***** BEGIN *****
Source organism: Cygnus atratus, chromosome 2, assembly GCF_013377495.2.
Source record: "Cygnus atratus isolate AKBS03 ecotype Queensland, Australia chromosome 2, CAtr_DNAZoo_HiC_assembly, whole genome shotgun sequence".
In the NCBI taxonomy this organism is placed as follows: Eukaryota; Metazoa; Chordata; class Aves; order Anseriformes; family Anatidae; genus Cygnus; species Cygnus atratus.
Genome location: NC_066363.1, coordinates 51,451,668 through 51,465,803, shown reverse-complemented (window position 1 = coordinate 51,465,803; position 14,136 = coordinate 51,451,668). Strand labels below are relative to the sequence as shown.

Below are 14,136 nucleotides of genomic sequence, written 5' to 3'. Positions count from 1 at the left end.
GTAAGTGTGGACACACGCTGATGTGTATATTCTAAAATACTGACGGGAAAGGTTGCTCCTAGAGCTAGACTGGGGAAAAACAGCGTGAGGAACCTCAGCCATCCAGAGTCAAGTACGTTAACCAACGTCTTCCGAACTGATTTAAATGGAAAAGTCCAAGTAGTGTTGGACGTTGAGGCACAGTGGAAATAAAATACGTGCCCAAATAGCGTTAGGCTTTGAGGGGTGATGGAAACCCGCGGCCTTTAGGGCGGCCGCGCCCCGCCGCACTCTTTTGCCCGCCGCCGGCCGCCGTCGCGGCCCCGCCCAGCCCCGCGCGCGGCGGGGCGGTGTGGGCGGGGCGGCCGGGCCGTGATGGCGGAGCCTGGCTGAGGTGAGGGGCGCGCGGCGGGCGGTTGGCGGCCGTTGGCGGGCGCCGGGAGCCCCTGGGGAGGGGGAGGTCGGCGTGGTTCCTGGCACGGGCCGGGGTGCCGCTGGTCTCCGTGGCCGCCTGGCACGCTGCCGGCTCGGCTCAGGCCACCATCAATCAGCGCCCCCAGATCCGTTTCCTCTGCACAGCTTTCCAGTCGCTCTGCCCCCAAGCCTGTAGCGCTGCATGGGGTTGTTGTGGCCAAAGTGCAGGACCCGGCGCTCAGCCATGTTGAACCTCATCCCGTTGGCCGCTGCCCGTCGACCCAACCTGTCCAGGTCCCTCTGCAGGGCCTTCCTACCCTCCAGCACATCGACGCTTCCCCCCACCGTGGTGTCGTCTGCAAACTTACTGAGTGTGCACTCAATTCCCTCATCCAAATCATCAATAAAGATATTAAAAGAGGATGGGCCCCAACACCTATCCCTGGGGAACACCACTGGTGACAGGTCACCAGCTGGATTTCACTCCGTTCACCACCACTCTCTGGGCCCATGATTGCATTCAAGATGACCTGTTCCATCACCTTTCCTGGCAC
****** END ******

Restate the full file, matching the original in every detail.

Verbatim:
Source organism: Cygnus atratus, chromosome 2, assembly GCF_013377495.2.
Source record: "Cygnus atratus isolate AKBS03 ecotype Queensland, Australia chromosome 2, CAtr_DNAZoo_HiC_assembly, whole genome shotgun sequence".
In the NCBI taxonomy this organism is placed as follows: Eukaryota; Metazoa; Chordata; class Aves; order Anseriformes; family Anatidae; genus Cygnus; species Cygnus atratus.
Genome location: NC_066363.1, coordinates 51,451,668 through 51,465,803, shown reverse-complemented (window position 1 = coordinate 51,465,803; position 14,136 = coordinate 51,451,668). Strand labels below are relative to the sequence as shown.

Below are 14,136 nucleotides of genomic sequence, written 5' to 3'. Positions count from 1 at the left end.
GTAAGTGTGGACACACGCTGATGTGTATATTCTAAAATACTGACGGGAAAGGTTGCTCCTAGAGCTAGACTGGGGAAAAACAGCGTGAGGAACCTCAGCCATCCAGAGTCAAGTACGTTAACCAACGTCTTCCGAACTGATTTAAATGGAAAAGTCCAAGTAGTGTTGGACGTTGAGGCACAGTGGAAATAAAATACGTGCCCAAATAGCGTTAGGCTTTGAGGGGTGATGGAAACCCGCGGCCTTTAGGGCGGCCGCGCCCCGCCGCACTCTTTTGCCCGCCGCCGGCCGCCGTCGCGGCCCCGCCCAGCCCCGCGCGCGGCGGGGCGGTGTGGGCGGGGCGGCCGGGCCGTGATGGCGGAGCCTGGCTGAGGTGAGGGGCGCGCGGCGGGCGGTTGGCGGCCGTTGGCGGGCGCCGGGAGCCCCTGGGGAGGGGGAGGTCGGCGTGGTTCCTGGCACGGGCCGGGGTGCCGCTGGTCTCCGTGGCCGCCTGGCACGCTGCCGGCTCGGCTCAGGCCACCATCAATCAGCGCCCCCAGATCCGTTTCCTCTGCACAGCTTTCCAGTCGCTCTGCCCCCAAGCCTGTAGCGCTGCATGGGGTTGTTGTGGCCAAAGTGCAGGACCCGGCGCTCAGCCATGTTGAACCTCATCCCGTTGGCCGCTGCCCGTCGACCCAACCTGTCCAGGTCCCTCTGCAGGGCCTTCCTACCCTCCAGCACATCGACGCTTCCCCCCACCGTGGTGTCGTCTGCAAACTTACTGAGTGTGCACTCAATTCCCTCATCCAAATCATCAATAAAGATATTAAAAGAGGATGGGCCCCAACACCTATCCCTGGGGAACACCACTGGTGACAGGTCACCAGCTGGATTTCACTCCGTTCACCACCACTCTCTGGGCCCATGATTGCATTCAAGATGACCTGTTCCATCACCTTTCCTGGCAC